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James Healy: America's First Black Bishop

James Augustine Healy was born in Macon, Georgia, in 1830, as a slave. His father was an Irish immigrant who married his mother, a Black woman, in Santo Domingo. Healy came to Georgia to engage in cotton farming and accumulated a considerable plantation. At that time, however, Georgia did not recognize interracial marriages, so the children were legally slaves. Ten children were born of this union, and three of them became Catholic priests.

After a time the father, Michael Morris Healy, sold his Georgia holdings and moved to New York. In 1837, he placed James Augustine in a Quaker school in Flushing, Long Island. In the early 1840s James pursued further studies in the Franklin Park Quaker School in Burlington, N. J. A chance meeting between the elder Healy and Bishop John Fitzpatrick of Boston changed the course of James' life.

On a boat sailing up the East coast, Healy met the Bishop, and told him his life story. The result was that the Bishop persuaded the elder Healy to send his four sons to the newly-founded Holy Cross College, in Worcester, Mass, and his oldest daughter, Martha, to the Notre Dame Sisters' school in Boston. At Holy Cross, James and his brothers soon became Catholics, returning to the faith of their father's birthplace.

James Augustine proved to be a brilliant student, and in 1849 graduated first in the first class to be graduated from Holy Cross. James had grown to love the Church and was determined to become a priest. He entered the Sulpician Monastery in Montreal in 1849, and after receiving the Subdiaconate in 1852, James Augustine decided to transfer to the famous Sulpician Seminary in France. As a student here, he continued to make a brilliant scholastic record, and was ordained to the priesthood on June 10, 1854, in the Cathedral of Notre Dame. He returned to Boston and Bishop Fitzpatrick, who considered the young priest his protege.

His first assignment was as an assistant at the House of the Angel Guardian, a home for orphan boys. He soon made a name for himself in that part of the city's cholera-ridden slums. He administered the sacraments to the cholera victims, along with the other killers of the poor — typhoid, pneumonia and tuberculosis. Despite his color and his origins, the Irish Catholics of Boston came to accept him as one of their own. After all, he was half Irish. Shortly thereafter, Bishop Fitzpatrick named him to the Cathedral staff and made the young priest his personal secretary, handing the correspondence with other Bishops, the 61 priests of the diocese, the seminarians and the religious orders working in the diocese.

In June of 1855, the Bishop appointed Father Healy as the Chancellor of the diocese, and authorized him to set up the first chancery office. In 1862 came more duties when he was made Rector of the Cathedral. Bishop Fitzpatrick died in 1866, and the new Bishop made Father Healy the pastor of St. James Parish, the largest parish in Boston. In 1874 the Holy See announced that Father Healy had been made the Bishop of Portland, Maine. He was the first Black Bishop of the diocese.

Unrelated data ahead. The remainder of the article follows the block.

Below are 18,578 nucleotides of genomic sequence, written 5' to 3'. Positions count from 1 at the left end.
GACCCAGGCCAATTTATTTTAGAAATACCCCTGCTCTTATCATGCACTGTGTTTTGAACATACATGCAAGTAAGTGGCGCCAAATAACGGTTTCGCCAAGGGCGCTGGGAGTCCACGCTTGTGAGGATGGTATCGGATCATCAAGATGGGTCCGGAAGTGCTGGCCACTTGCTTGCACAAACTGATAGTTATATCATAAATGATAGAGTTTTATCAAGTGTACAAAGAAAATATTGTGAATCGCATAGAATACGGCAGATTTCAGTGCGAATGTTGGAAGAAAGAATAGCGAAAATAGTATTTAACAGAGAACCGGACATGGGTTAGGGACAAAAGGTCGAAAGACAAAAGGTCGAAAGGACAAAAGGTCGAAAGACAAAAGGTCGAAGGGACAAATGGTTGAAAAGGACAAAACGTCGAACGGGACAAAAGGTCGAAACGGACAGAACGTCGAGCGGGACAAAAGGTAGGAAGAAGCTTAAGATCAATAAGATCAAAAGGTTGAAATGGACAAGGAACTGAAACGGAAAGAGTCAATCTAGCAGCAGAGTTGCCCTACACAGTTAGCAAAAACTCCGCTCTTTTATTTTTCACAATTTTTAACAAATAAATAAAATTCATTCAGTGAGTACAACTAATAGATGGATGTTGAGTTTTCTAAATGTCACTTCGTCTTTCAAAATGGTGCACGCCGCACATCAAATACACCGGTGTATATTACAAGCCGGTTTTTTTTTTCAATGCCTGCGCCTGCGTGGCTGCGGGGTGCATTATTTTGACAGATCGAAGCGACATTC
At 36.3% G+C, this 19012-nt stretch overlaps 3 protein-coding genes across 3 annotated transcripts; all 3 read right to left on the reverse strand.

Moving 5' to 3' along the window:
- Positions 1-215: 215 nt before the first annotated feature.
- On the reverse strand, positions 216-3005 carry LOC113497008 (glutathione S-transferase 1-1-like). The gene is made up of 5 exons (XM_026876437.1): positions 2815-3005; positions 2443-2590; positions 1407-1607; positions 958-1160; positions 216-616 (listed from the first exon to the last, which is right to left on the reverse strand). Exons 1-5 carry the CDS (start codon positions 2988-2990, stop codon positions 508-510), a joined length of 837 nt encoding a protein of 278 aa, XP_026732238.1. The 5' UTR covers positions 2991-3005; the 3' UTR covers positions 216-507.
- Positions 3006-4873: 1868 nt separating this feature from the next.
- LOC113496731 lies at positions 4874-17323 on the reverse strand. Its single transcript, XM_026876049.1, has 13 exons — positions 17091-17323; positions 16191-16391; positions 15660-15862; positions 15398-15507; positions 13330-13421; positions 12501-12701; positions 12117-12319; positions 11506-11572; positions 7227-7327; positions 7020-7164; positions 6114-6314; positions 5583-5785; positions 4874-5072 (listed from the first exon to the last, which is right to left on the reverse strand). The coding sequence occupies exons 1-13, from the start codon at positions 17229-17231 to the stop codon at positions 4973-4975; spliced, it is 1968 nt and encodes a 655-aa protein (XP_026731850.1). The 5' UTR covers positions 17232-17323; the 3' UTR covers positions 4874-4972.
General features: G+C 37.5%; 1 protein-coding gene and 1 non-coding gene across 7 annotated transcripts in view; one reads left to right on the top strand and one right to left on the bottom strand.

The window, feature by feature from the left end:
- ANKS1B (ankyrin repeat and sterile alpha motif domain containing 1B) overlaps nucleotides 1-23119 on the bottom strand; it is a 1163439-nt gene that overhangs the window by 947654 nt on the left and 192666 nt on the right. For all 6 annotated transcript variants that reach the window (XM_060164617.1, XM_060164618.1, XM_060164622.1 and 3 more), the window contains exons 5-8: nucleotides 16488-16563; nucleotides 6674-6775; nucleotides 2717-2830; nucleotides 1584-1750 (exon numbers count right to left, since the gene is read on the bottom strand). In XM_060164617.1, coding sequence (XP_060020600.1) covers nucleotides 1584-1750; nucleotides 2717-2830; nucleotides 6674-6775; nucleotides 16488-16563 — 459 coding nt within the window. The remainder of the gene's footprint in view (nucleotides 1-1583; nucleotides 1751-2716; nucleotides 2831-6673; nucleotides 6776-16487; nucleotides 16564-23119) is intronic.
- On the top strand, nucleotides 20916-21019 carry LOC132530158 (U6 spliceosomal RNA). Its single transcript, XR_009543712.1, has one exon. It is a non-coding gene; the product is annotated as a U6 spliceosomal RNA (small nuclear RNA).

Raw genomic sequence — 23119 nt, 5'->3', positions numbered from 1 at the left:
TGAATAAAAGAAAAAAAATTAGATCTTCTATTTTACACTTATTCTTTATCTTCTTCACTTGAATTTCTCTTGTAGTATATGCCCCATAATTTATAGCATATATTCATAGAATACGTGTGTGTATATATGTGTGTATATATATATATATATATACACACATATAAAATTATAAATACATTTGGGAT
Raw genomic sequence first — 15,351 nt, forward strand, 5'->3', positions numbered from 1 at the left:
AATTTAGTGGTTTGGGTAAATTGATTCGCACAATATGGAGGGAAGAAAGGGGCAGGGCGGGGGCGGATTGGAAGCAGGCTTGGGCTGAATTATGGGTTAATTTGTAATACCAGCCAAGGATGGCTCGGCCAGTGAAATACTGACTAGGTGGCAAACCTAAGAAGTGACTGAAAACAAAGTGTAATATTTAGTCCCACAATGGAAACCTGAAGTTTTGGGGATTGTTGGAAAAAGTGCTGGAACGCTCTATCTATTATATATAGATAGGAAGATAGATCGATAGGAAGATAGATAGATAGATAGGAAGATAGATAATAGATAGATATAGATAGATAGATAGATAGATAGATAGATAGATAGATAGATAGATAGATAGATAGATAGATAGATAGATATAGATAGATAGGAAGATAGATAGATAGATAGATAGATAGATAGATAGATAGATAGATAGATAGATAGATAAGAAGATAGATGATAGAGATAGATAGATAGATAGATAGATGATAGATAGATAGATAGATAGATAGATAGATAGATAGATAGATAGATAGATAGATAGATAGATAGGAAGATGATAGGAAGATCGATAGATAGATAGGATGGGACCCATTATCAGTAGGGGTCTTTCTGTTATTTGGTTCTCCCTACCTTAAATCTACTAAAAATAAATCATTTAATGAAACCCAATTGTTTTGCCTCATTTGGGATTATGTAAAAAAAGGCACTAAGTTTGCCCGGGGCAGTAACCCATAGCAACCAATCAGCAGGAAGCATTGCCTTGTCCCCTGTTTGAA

One of the legends concerning his career as pastor at St. James has to do with the great Boston fire of 1870. The fire came toward his church, but Father Healy came out in the path of the flames, with prayer book in hand, and stood there praying. With a sudden change in the wind, the course of the fire was redirected and the church was saved. Thus, to his parishioners he proved his faith and his courage in the path of a fire that destroyed 800 buildings in a 65-acre area.

In 1874 Father Healy reached the peak of his career when the Holy See announced that he had been elevated to the post of Bishop of Portland, Maine. He was thus the first Black priest to become a Bishop in the United States.  He presided over this diocese of the far north for 25 years. His greatest concern in his new diocese was the poor, of whom there were a large number, both Irish and French-Canadian. He himself went out regularly to administer the last sacraments to the ill, or to anyone who was dying as the results of a street brawl, which were common at that time in his pioneer diocese. He also made it a point to promote education, and did his best to provide for Catholic schooling for the poorest of the children of his diocese. He established a Catholic school in Portland, and had a way of knowing which of the children attending the school came from needy families. Then he would appear at their house with food and clothing. This was a time when few of the working people made more than nine dollars a week. Thus, the Bishop made himself a one-man relief agency for those in distress. Bishop Healy brought in the Sisters of Mercy to staff parochial schools, and he started a junior college for girls. During his 25-year term as Bishop, his diocese prospered. More than 60 new churches were built, along with 68 mission stations, and 18 more parochial schools were founded. An equal number of convents and welfare institutions were built. The Catholic population of the diocese more than doubled to 96,000 by the end of his career.

For a number of years, Bishop Healy had suffered from heart problems, and he died suddenly at age 70, from a heart attack. After a sleepless night, during which his doctors felt he was only suffering from acute indigestion, his nurse told him that he would have a take a long rest. "Yes, and I am finally going to get one," he answered, and within a short while the life of the nation's first Black Bishop came to an end. He was 70 years of age. He was buried in a Catholic cemetery in the midst of the bodies of his flock. Today a large Celtic cross marks his last resting place.

Copyright  1997 Arlington Catholic Herald, Inc. All rights reserved.

© Arlington Catholic Herald 1997